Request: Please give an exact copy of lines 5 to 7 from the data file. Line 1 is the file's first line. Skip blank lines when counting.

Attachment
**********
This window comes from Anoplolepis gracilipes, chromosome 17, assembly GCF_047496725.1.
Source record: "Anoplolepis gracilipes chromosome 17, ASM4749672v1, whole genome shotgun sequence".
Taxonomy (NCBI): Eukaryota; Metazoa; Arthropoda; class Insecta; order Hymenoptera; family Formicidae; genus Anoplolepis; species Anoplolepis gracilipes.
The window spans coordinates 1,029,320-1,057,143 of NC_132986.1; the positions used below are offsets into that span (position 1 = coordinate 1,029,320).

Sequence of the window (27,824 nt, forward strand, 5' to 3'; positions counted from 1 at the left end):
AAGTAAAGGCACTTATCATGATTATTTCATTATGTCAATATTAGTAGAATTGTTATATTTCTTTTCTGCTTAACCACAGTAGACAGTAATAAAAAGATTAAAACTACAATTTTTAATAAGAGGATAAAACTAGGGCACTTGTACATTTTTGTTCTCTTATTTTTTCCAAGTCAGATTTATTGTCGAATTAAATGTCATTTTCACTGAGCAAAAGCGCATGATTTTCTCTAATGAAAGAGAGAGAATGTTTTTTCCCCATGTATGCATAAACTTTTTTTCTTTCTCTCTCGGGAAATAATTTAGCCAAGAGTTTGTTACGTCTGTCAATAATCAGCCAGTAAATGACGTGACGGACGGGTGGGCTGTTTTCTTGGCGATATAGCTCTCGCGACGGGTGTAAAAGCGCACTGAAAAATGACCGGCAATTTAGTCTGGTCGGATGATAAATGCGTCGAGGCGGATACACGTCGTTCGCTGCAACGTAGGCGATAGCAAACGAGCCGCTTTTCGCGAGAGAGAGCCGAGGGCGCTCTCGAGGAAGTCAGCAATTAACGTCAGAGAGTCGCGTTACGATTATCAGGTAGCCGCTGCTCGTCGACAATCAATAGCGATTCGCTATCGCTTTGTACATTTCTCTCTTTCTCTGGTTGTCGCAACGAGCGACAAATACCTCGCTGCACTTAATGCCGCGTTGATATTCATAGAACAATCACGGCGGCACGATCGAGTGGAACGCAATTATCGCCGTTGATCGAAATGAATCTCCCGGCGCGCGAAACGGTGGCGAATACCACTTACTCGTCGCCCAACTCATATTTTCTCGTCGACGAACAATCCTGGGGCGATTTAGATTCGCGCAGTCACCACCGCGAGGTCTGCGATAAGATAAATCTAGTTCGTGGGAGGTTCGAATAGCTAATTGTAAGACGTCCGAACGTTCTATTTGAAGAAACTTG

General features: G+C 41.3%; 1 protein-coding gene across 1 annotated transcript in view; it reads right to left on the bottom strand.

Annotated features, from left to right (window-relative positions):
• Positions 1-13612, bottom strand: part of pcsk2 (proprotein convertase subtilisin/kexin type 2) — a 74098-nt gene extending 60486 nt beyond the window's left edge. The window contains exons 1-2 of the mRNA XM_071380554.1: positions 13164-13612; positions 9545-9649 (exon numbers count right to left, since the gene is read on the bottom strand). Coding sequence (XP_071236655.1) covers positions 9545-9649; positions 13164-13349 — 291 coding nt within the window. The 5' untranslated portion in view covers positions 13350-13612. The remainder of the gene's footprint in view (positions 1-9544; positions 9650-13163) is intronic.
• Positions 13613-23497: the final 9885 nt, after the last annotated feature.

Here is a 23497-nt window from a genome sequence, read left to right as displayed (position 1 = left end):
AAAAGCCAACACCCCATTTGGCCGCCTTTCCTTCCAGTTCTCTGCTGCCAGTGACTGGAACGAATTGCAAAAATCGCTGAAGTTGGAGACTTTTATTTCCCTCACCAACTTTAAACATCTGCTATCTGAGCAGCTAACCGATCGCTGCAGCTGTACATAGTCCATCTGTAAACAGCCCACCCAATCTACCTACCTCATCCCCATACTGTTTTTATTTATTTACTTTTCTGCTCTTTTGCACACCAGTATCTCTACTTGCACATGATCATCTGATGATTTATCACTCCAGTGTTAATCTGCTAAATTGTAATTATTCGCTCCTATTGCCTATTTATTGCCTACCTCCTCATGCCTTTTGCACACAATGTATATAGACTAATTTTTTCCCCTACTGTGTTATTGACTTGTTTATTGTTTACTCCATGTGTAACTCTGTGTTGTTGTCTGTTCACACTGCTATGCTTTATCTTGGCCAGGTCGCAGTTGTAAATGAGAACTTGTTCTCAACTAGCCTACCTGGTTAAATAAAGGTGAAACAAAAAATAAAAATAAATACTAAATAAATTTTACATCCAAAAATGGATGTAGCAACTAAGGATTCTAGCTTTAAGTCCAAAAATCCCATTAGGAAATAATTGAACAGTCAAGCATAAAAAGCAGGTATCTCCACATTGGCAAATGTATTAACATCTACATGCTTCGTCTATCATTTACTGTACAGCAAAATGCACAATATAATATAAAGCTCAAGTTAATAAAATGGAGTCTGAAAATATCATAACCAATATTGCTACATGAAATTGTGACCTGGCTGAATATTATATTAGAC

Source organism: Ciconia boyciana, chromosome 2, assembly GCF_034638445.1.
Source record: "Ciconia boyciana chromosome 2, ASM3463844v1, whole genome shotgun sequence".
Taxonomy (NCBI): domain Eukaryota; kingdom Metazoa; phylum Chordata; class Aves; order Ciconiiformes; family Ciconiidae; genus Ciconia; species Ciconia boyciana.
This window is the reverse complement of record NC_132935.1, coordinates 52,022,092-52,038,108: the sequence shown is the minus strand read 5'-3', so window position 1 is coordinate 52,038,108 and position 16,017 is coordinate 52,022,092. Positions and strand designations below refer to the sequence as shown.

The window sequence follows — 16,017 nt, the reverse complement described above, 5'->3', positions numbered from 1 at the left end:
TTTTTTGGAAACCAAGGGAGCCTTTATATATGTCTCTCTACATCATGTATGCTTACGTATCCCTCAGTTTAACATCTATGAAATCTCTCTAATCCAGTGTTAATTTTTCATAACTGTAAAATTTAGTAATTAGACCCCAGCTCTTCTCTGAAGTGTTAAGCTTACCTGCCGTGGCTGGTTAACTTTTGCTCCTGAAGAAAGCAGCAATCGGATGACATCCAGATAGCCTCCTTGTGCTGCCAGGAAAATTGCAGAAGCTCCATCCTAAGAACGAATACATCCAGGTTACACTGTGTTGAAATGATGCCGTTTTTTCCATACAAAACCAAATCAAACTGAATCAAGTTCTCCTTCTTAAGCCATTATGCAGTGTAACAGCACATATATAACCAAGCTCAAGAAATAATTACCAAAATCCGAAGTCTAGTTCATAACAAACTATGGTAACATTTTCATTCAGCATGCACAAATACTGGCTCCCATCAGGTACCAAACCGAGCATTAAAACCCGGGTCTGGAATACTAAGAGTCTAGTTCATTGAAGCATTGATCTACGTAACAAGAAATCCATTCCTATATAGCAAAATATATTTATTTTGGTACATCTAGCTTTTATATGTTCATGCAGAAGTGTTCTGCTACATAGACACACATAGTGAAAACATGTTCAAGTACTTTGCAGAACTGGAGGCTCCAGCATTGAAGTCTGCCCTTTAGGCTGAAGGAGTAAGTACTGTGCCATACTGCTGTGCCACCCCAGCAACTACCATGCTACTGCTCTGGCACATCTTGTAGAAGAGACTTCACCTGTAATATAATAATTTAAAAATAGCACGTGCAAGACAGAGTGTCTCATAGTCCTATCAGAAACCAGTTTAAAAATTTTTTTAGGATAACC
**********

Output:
Sequence of the window (27,824 nt, forward strand, 5' to 3'; positions counted from 1 at the left end):
AAGTAAAGGCACTTATCATGATTATTTCATTATGTCAATATTAGTAGAATTGTTATATTTCTTTTCTGCTTAACCACAGTAGACAGTAATAAAAAGATTAAAACTACAATTTTTAATAAGAGGATAAAACTAGGGCACTTGTACATTTTTGTTCTCTTATTTTTTCCAAGTCAGATTTATTGTCGAATTAAATGTCATTTTCACTGAGCAAAAGCGCATGATTTTCTCTAATGAAAGAGAGAGAATGTTTTTTCCCCATGTATGCATAAACTTTTTTTCTTTCTCTCTCGGGAAATAATTTAGCCAAGAGTTTGTTACGTCTGTCAATAATCAGCCAGTAAATGACGTGACGGACGGGTGGGCTGTTTTCTTGGCGATATAGCTCTCGCGACGGGTGTAAAAGCGCACTGAAAAATGACCGGCAATTTAGTCTGGTCGGATGATAAATGCGTCGAGGCGGATACACGTCGTTCGCTGCAACGTAGGCGATAGCAAACGAGCCGCTTTTCGCGAGAGAGAGCCGAGGGCGCTCTCGAGGAAGTCAGCAATTAACGTCAGAGAGTCGCGTTACGATTATCAGGTAGCCGCTGCTCGTCGACAATCAATAGCGATTCGCTATCGCTTTGTACATTTCTCTCTTTCTCTGGTTGTCGCAACGAGCGACAAATACCTCGCTGCACTTAATGCCGCGTTGATATTCATAGAACAATCACGGCGGCACGATCGAGTGGAACGCAATTATCGCCGTTGATCGAAATGAATCTCCCGGCGCGCGAAACGGTGGCGAATACCACTTACTCGTCGCCCAACTCATATTTTCTCGTCGACGAACAATCCTGGGGCGATTTAGATTCGCGCAGTCACCACCGCGAGGTCTGCGATAAGATAAATCTAGTTCGTGGGAGGTTCGAATAGCTAATTGTAAGACGTCCGAACGTTCTATTTGAAGAAACTTG

General features: G+C 41.3%; 1 protein-coding gene across 1 annotated transcript in view; it reads right to left on the bottom strand.